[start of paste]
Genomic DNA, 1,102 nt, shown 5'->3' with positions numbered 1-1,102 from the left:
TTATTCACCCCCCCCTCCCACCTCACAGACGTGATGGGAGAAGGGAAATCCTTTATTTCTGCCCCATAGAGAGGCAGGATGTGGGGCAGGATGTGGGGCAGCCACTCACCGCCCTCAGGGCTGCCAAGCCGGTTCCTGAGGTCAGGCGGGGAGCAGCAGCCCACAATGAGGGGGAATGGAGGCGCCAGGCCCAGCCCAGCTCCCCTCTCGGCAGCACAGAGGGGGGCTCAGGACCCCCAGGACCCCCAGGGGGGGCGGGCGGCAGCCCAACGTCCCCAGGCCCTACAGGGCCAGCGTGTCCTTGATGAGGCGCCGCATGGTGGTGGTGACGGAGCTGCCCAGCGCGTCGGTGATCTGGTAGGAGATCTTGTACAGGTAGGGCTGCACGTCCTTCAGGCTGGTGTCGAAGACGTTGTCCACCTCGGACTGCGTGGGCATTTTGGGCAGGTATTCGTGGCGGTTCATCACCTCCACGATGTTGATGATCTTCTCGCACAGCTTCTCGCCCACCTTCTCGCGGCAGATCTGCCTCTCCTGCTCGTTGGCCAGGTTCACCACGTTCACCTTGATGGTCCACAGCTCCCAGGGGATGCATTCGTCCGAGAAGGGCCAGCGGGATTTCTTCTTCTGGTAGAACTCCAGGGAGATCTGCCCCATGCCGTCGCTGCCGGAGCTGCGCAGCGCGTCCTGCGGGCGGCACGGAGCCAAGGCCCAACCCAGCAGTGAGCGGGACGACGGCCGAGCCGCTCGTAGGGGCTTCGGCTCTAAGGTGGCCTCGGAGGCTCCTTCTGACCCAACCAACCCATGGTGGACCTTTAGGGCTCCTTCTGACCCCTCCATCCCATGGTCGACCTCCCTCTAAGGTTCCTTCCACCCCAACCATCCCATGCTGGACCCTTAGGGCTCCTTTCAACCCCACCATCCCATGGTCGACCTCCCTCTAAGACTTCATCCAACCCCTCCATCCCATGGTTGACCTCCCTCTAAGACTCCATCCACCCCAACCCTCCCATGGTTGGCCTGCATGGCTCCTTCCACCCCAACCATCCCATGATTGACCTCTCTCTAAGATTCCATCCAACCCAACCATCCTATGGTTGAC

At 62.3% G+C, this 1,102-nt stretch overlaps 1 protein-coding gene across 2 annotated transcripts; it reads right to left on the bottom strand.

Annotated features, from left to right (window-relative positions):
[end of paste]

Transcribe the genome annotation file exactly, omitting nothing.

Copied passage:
Genomic DNA, 1,102 nt, shown 5'->3' with positions numbered 1-1,102 from the left:
TTATTCACCCCCCCCTCCCACCTCACAGACGTGATGGGAGAAGGGAAATCCTTTATTTCTGCCCCATAGAGAGGCAGGATGTGGGGCAGGATGTGGGGCAGCCACTCACCGCCCTCAGGGCTGCCAAGCCGGTTCCTGAGGTCAGGCGGGGAGCAGCAGCCCACAATGAGGGGGAATGGAGGCGCCAGGCCCAGCCCAGCTCCCCTCTCGGCAGCACAGAGGGGGGCTCAGGACCCCCAGGACCCCCAGGGGGGGCGGGCGGCAGCCCAACGTCCCCAGGCCCTACAGGGCCAGCGTGTCCTTGATGAGGCGCCGCATGGTGGTGGTGACGGAGCTGCCCAGCGCGTCGGTGATCTGGTAGGAGATCTTGTACAGGTAGGGCTGCACGTCCTTCAGGCTGGTGTCGAAGACGTTGTCCACCTCGGACTGCGTGGGCATTTTGGGCAGGTATTCGTGGCGGTTCATCACCTCCACGATGTTGATGATCTTCTCGCACAGCTTCTCGCCCACCTTCTCGCGGCAGATCTGCCTCTCCTGCTCGTTGGCCAGGTTCACCACGTTCACCTTGATGGTCCACAGCTCCCAGGGGATGCATTCGTCCGAGAAGGGCCAGCGGGATTTCTTCTTCTGGTAGAACTCCAGGGAGATCTGCCCCATGCCGTCGCTGCCGGAGCTGCGCAGCGCGTCCTGCGGGCGGCACGGAGCCAAGGCCCAACCCAGCAGTGAGCGGGACGACGGCCGAGCCGCTCGTAGGGGCTTCGGCTCTAAGGTGGCCTCGGAGGCTCCTTCTGACCCAACCAACCCATGGTGGACCTTTAGGGCTCCTTCTGACCCCTCCATCCCATGGTCGACCTCCCTCTAAGGTTCCTTCCACCCCAACCATCCCATGCTGGACCCTTAGGGCTCCTTTCAACCCCACCATCCCATGGTCGACCTCCCTCTAAGACTTCATCCAACCCCTCCATCCCATGGTTGACCTCCCTCTAAGACTCCATCCACCCCAACCCTCCCATGGTTGGCCTGCATGGCTCCTTCCACCCCAACCATCCCATGATTGACCTCTCTCTAAGATTCCATCCAACCCAACCATCCTATGGTTGAC

At 62.3% G+C, this 1,102-nt stretch overlaps 1 protein-coding gene across 2 annotated transcripts; it reads right to left on the bottom strand.

Annotated features, from left to right (window-relative positions):